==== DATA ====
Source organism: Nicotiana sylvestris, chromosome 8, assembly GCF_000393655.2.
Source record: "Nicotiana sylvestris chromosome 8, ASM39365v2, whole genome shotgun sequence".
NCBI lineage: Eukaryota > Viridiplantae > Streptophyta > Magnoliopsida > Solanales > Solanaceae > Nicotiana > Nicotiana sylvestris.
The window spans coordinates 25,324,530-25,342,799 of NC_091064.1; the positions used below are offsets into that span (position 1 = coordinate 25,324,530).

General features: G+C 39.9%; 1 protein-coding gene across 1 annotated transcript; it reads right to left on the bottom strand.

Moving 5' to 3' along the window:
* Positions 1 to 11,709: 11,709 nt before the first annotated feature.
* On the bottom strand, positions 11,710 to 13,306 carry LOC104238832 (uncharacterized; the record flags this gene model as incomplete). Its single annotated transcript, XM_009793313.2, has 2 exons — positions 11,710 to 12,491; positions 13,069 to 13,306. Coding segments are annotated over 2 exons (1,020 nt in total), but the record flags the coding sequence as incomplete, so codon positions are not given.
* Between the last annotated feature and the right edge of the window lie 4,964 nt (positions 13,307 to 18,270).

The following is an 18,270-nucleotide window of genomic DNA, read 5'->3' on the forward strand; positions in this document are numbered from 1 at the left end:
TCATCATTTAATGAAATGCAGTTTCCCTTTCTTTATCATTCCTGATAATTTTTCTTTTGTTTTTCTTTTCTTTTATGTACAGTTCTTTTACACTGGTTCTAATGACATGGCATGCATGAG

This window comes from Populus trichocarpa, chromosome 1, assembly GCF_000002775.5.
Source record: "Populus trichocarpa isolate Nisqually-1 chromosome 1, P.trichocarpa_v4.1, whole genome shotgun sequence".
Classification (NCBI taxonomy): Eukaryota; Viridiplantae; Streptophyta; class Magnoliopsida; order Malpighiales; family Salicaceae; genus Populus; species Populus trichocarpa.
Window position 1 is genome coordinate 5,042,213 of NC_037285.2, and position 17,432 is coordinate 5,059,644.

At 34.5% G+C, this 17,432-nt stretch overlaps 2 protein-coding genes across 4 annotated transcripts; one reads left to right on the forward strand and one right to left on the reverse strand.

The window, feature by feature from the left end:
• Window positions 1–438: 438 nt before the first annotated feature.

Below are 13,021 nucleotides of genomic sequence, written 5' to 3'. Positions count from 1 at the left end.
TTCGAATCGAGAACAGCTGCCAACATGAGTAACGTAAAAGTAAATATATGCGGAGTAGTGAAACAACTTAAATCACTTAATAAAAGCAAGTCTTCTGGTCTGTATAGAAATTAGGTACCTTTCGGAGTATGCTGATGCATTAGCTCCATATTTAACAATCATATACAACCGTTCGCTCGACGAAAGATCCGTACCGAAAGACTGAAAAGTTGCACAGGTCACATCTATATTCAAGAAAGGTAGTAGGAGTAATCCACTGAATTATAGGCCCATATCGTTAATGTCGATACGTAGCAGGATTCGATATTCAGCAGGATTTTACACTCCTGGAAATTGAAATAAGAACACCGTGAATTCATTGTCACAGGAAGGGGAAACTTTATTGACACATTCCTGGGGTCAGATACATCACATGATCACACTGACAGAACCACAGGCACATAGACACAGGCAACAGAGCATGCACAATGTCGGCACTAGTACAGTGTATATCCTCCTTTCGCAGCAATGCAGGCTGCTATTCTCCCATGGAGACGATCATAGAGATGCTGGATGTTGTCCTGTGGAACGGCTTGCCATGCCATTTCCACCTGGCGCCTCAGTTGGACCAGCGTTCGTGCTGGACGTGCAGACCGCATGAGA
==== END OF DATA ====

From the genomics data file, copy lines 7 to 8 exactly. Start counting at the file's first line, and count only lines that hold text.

* Positions 1 to 11,709: 11,709 nt before the first annotated feature.
* On the bottom strand, positions 11,710 to 13,306 carry LOC104238832 (uncharacterized; the record flags this gene model as incomplete). Its single annotated transcript, XM_009793313.2, has 2 exons — positions 11,710 to 12,491; positions 13,069 to 13,306. Coding segments are annotated over 2 exons (1,020 nt in total), but the record flags the coding sequence as incomplete, so codon positions are not given.